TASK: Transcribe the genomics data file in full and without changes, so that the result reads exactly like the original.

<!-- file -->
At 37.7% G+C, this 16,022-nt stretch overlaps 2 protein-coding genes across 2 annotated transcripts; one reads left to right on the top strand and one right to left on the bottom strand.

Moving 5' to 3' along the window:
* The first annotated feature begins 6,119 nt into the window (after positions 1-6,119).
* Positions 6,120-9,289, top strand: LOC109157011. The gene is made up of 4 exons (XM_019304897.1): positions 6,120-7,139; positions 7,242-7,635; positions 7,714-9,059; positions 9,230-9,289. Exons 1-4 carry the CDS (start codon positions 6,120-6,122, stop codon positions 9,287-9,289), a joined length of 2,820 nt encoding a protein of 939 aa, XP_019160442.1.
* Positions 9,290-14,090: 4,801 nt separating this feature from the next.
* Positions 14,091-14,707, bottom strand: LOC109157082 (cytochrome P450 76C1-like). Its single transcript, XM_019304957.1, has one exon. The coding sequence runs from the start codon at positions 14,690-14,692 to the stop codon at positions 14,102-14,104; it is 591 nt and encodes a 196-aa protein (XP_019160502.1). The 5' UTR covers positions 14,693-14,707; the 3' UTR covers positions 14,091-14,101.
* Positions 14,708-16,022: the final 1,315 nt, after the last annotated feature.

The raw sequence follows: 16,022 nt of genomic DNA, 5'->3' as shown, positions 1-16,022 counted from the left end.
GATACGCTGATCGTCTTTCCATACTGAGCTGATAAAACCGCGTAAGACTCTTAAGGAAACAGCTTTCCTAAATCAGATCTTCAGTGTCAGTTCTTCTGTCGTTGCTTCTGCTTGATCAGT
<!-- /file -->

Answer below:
At 37.7% G+C, this 16,022-nt stretch overlaps 2 protein-coding genes across 2 annotated transcripts; one reads left to right on the top strand and one right to left on the bottom strand.

Moving 5' to 3' along the window:
* The first annotated feature begins 6,119 nt into the window (after positions 1-6,119).
* Positions 6,120-9,289, top strand: LOC109157011. The gene is made up of 4 exons (XM_019304897.1): positions 6,120-7,139; positions 7,242-7,635; positions 7,714-9,059; positions 9,230-9,289. Exons 1-4 carry the CDS (start codon positions 6,120-6,122, stop codon positions 9,287-9,289), a joined length of 2,820 nt encoding a protein of 939 aa, XP_019160442.1.
* Positions 9,290-14,090: 4,801 nt separating this feature from the next.
* Positions 14,091-14,707, bottom strand: LOC109157082 (cytochrome P450 76C1-like). Its single transcript, XM_019304957.1, has one exon. The coding sequence runs from the start codon at positions 14,690-14,692 to the stop codon at positions 14,102-14,104; it is 591 nt and encodes a 196-aa protein (XP_019160502.1). The 5' UTR covers positions 14,693-14,707; the 3' UTR covers positions 14,091-14,101.
* Positions 14,708-16,022: the final 1,315 nt, after the last annotated feature.

The raw sequence follows: 16,022 nt of genomic DNA, 5'->3' as shown, positions 1-16,022 counted from the left end.
GATACGCTGATCGTCTTTCCATACTGAGCTGATAAAACCGCGTAAGACTCTTAAGGAAACAGCTTTCCTAAATCAGATCTTCAGTGTCAGTTCTTCTGTCGTTGCTTCTGCTTGATCAGT